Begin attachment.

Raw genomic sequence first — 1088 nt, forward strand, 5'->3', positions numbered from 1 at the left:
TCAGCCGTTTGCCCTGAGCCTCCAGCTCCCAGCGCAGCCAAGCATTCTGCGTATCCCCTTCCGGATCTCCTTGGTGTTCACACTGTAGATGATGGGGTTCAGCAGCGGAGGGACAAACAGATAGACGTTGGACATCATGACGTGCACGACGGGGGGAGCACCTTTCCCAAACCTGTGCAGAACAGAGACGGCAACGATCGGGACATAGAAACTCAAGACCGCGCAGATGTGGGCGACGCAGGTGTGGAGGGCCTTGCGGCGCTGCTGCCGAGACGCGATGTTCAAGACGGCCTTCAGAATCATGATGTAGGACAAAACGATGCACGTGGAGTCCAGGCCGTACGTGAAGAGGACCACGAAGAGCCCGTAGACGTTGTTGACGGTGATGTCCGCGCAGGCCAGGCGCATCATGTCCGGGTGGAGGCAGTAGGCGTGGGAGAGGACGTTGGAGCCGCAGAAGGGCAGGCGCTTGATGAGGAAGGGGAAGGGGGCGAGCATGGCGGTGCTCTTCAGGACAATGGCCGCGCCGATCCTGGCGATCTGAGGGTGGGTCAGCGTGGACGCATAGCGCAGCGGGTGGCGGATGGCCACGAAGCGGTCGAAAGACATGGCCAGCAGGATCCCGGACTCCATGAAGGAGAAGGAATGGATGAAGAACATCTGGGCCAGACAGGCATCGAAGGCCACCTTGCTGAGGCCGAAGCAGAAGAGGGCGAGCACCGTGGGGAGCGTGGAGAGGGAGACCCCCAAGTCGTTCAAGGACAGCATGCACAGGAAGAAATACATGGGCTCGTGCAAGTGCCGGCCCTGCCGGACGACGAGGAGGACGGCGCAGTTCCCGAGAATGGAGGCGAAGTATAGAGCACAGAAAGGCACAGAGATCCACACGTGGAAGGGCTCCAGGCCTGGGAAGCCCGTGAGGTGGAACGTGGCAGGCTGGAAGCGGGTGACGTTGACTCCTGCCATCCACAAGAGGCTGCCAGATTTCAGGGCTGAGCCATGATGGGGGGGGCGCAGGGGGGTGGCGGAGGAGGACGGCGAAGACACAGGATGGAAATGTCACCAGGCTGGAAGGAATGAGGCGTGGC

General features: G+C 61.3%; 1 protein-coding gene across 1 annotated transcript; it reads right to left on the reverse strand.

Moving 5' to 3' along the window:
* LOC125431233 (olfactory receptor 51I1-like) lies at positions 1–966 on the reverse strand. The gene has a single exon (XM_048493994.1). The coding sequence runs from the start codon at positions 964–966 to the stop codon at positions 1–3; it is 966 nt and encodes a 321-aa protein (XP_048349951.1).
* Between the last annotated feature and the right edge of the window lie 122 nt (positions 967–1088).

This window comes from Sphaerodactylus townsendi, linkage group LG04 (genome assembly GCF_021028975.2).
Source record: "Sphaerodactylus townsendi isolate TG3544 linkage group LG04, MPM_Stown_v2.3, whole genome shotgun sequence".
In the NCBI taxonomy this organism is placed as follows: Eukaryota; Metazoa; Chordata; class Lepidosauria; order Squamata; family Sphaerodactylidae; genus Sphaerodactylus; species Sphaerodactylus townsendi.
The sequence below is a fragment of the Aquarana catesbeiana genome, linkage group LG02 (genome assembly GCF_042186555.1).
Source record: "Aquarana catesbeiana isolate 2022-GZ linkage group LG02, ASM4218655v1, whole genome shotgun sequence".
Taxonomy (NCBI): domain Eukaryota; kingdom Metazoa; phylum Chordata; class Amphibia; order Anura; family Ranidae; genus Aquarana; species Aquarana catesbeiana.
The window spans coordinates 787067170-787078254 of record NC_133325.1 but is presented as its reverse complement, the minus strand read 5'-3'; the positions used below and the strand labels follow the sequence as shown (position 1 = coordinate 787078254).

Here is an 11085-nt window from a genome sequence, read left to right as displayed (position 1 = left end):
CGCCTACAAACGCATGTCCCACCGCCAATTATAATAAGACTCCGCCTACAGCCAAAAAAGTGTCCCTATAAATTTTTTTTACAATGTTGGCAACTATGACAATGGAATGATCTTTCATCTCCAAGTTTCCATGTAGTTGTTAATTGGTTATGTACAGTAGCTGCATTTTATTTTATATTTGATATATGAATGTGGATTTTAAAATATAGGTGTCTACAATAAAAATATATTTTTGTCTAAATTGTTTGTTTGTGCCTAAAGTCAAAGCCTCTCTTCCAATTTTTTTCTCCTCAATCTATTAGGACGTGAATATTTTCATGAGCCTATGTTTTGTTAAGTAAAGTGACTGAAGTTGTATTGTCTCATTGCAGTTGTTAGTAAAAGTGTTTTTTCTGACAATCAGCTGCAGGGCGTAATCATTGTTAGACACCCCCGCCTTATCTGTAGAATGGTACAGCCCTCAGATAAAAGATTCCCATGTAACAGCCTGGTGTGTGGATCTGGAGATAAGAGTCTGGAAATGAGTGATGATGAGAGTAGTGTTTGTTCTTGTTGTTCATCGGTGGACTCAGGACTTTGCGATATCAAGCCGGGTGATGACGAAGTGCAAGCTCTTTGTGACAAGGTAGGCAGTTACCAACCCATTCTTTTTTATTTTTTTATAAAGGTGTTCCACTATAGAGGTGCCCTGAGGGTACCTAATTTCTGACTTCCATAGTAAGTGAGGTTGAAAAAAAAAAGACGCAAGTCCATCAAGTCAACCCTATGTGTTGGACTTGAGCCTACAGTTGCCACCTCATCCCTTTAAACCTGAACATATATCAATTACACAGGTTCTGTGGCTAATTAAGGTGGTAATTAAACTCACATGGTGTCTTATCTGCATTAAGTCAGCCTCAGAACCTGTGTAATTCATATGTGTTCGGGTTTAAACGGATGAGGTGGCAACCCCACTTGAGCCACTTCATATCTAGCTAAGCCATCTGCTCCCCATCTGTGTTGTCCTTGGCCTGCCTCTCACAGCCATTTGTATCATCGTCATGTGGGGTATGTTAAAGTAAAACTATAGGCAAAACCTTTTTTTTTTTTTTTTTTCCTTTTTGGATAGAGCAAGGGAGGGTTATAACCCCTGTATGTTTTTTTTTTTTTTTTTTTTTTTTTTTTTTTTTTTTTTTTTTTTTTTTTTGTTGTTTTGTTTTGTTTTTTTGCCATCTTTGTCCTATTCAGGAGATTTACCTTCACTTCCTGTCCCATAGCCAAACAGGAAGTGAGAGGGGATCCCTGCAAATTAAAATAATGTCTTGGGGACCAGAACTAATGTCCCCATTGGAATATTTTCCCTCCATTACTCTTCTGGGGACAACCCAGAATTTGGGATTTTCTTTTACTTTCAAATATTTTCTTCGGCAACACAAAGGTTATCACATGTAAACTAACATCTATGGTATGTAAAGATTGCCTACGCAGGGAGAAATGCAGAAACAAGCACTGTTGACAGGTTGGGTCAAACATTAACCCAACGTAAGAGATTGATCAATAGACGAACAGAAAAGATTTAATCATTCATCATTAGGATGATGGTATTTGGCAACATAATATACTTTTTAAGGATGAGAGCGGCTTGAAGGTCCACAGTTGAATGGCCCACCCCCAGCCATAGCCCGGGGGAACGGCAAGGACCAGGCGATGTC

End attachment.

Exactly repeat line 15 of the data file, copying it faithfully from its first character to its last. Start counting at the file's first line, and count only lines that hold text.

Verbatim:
CGCCTACAAACGCATGTCCCACCGCCAATTATAATAAGACTCCGCCTACAGCCAAAAAAGTGTCCCTATAAATTTTTTTTACAATGTTGGCAACTATGACAATGGAATGATCTTTCATCTCCAAGTTTCCATGTAGTTGTTAATTGGTTATGTACAGTAGCTGCATTTTATTTTATATTTGATATATGAATGTGGATTTTAAAATATAGGTGTCTACAATAAAAATATATTTTTGTCTAAATTGTTTGTTTGTGCCTAAAGTCAAAGCCTCTCTTCCAATTTTTTTCTCCTCAATCTATTAGGACGTGAATATTTTCATGAGCCTATGTTTTGTTAAGTAAAGTGACTGAAGTTGTATTGTCTCATTGCAGTTGTTAGTAAAAGTGTTTTTTCTGACAATCAGCTGCAGGGCGTAATCATTGTTAGACACCCCCGCCTTATCTGTAGAATGGTACAGCCCTCAGATAAAAGATTCCCATGTAACAGCCTGGTGTGTGGATCTGGAGATAAGAGTCTGGAAATGAGTGATGATGAGAGTAGTGTTTGTTCTTGTTGTTCATCGGTGGACTCAGGACTTTGCGATATCAAGCCGGGTGATGACGAAGTGCAAGCTCTTTGTGACAAGGTAGGCAGTTACCAACCCATTCTTTTTTATTTTTTTATAAAGGTGTTCCACTATAGAGGTGCCCTGAGGGTACCTAATTTCTGACTTCCATAGTAAGTGAGGTTGAAAAAAAAAAGACGCAAGTCCATCAAGTCAACCCTATGTGTTGGACTTGAGCCTACAGTTGCCACCTCATCCCTTTAAACCTGAACATATATCAATTACACAGGTTCTGTGGCTAATTAAGGTGGTAATTAAACTCACATGGTGTCTTATCTGCATTAAGTCAGCCTCAGAACCTGTGTAATTCATATGTGTTCGGGTTTAAACGGATGAGGTGGCAACCCCACTTGAGCCACTTCATATCTAGCTAAGCCATCTGCTCCCCATCTGTGTTGTCCTTGGCCTGCCTCTCACAGCCATTTGTATCATCGTCATGTGGGGTATGTTAAAGTAAAACTATAGGCAAAACCTTTTTTTTTTTTTTTTTTCCTTTTTGGATAGAGCAAGGGAGGGTTATAACCCCTGTATGTTTTTTTTTTTTTTTTTTTTTTTTTTTTTTTTTTTTTTTTTTTTTTTTTTGTTGTTTTGTTTTGTTTTTTTGCCATCTTTGTCCTATTCAGGAGATTTACCTTCACTTCCTGTCCCATAGCCAAACAGGAAGTGAGAGGGGATCCCTGCAAATTAAAATAATGTCTTGGGGACCAGAACTAATGTCCCCATTGGAATATTTTCCCTCCATTACTCTTCTGGGGACAACCCAGAATTTGGGATTTTCTTTTACTTTCAAATATTTTCTTCGGCAACACAAAGGTTATCACATGTAAACTAACATCTATGGTATGTAAAGATTGCCTACGCAGGGAGAAATGCAGAAACAAGCACTGTTGACAGGTTGGGTCAAACATTAACCCAACGTAAGAGATTGATCAATAGACGAACAGAAAAGATTTAATCATTCATCATTAGGATGATGGTATTTGGCAACATAATATACTTTTTAAGGATGAGAGCGGCTTGAAGGTCCACAGTTGAATGGCCCACCCCCAGCCATAGCCCGGGGGAACGGCAAGGACCAGGCGATGTC